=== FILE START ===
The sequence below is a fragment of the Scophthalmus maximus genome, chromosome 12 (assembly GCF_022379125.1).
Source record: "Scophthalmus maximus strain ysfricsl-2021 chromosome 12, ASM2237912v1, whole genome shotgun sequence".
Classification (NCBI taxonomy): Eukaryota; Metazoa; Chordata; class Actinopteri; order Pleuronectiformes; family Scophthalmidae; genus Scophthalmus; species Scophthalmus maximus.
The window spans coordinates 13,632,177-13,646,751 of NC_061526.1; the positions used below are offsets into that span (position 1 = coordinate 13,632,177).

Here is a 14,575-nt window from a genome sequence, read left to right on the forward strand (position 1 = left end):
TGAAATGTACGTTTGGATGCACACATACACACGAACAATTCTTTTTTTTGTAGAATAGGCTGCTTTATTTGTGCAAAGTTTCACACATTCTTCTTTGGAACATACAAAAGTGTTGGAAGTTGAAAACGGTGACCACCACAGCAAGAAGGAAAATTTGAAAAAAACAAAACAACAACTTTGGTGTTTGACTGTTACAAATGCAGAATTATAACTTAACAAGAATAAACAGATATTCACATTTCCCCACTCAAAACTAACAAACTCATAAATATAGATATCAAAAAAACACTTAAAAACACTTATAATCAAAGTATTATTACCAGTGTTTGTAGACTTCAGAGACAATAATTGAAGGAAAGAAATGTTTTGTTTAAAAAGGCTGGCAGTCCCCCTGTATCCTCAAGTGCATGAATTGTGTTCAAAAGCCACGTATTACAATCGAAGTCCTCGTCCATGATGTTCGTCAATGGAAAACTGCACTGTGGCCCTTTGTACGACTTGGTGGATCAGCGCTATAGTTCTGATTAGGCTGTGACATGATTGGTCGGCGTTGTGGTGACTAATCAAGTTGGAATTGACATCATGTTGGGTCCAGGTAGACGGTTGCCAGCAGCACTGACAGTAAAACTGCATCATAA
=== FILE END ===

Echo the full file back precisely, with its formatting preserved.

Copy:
The sequence below is a fragment of the Scophthalmus maximus genome, chromosome 12 (assembly GCF_022379125.1).
Source record: "Scophthalmus maximus strain ysfricsl-2021 chromosome 12, ASM2237912v1, whole genome shotgun sequence".
Classification (NCBI taxonomy): Eukaryota; Metazoa; Chordata; class Actinopteri; order Pleuronectiformes; family Scophthalmidae; genus Scophthalmus; species Scophthalmus maximus.
The window spans coordinates 13,632,177-13,646,751 of NC_061526.1; the positions used below are offsets into that span (position 1 = coordinate 13,632,177).

Here is a 14,575-nt window from a genome sequence, read left to right on the forward strand (position 1 = left end):
TGAAATGTACGTTTGGATGCACACATACACACGAACAATTCTTTTTTTTGTAGAATAGGCTGCTTTATTTGTGCAAAGTTTCACACATTCTTCTTTGGAACATACAAAAGTGTTGGAAGTTGAAAACGGTGACCACCACAGCAAGAAGGAAAATTTGAAAAAAACAAAACAACAACTTTGGTGTTTGACTGTTACAAATGCAGAATTATAACTTAACAAGAATAAACAGATATTCACATTTCCCCACTCAAAACTAACAAACTCATAAATATAGATATCAAAAAAACACTTAAAAACACTTATAATCAAAGTATTATTACCAGTGTTTGTAGACTTCAGAGACAATAATTGAAGGAAAGAAATGTTTTGTTTAAAAAGGCTGGCAGTCCCCCTGTATCCTCAAGTGCATGAATTGTGTTCAAAAGCCACGTATTACAATCGAAGTCCTCGTCCATGATGTTCGTCAATGGAAAACTGCACTGTGGCCCTTTGTACGACTTGGTGGATCAGCGCTATAGTTCTGATTAGGCTGTGACATGATTGGTCGGCGTTGTGGTGACTAATCAAGTTGGAATTGACATCATGTTGGGTCCAGGTAGACGGTTGCCAGCAGCACTGACAGTAAAACTGCATCATAA